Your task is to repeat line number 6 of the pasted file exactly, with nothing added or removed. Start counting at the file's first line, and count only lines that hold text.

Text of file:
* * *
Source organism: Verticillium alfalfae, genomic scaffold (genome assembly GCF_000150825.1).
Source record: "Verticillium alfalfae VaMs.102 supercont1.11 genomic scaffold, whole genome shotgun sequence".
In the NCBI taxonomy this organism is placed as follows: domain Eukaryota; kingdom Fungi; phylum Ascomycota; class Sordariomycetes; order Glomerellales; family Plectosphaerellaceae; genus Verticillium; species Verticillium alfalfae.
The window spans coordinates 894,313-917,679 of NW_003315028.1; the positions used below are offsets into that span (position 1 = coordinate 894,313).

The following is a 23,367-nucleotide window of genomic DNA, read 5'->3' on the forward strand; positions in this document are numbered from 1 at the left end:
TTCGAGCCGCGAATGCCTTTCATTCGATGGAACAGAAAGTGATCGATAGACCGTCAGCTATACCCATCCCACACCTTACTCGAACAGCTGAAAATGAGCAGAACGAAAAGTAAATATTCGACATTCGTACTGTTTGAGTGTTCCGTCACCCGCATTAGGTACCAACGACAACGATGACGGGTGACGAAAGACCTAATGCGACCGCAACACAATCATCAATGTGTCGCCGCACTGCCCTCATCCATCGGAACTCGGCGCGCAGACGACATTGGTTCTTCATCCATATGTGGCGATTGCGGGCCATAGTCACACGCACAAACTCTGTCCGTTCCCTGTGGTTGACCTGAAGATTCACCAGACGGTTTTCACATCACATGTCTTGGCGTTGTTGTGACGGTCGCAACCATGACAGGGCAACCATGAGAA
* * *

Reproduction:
TTCGAGCCGCGAATGCCTTTCATTCGATGGAACAGAAAGTGATCGATAGACCGTCAGCTATACCCATCCCACACCTTACTCGAACAGCTGAAAATGAGCAGAACGAAAAGTAAATATTCGACATTCGTACTGTTTGAGTGTTCCGTCACCCGCATTAGGTACCAACGACAACGATGACGGGTGACGAAAGACCTAATGCGACCGCAACACAATCATCAATGTGTCGCCGCACTGCCCTCATCCATCGGAACTCGGCGCGCAGACGACATTGGTTCTTCATCCATATGTGGCGATTGCGGGCCATAGTCACACGCACAAACTCTGTCCGTTCCCTGTGGTTGACCTGAAGATTCACCAGACGGTTTTCACATCACATGTCTTGGCGTTGTTGTGACGGTCGCAACCATGACAGGGCAACCATGAGAA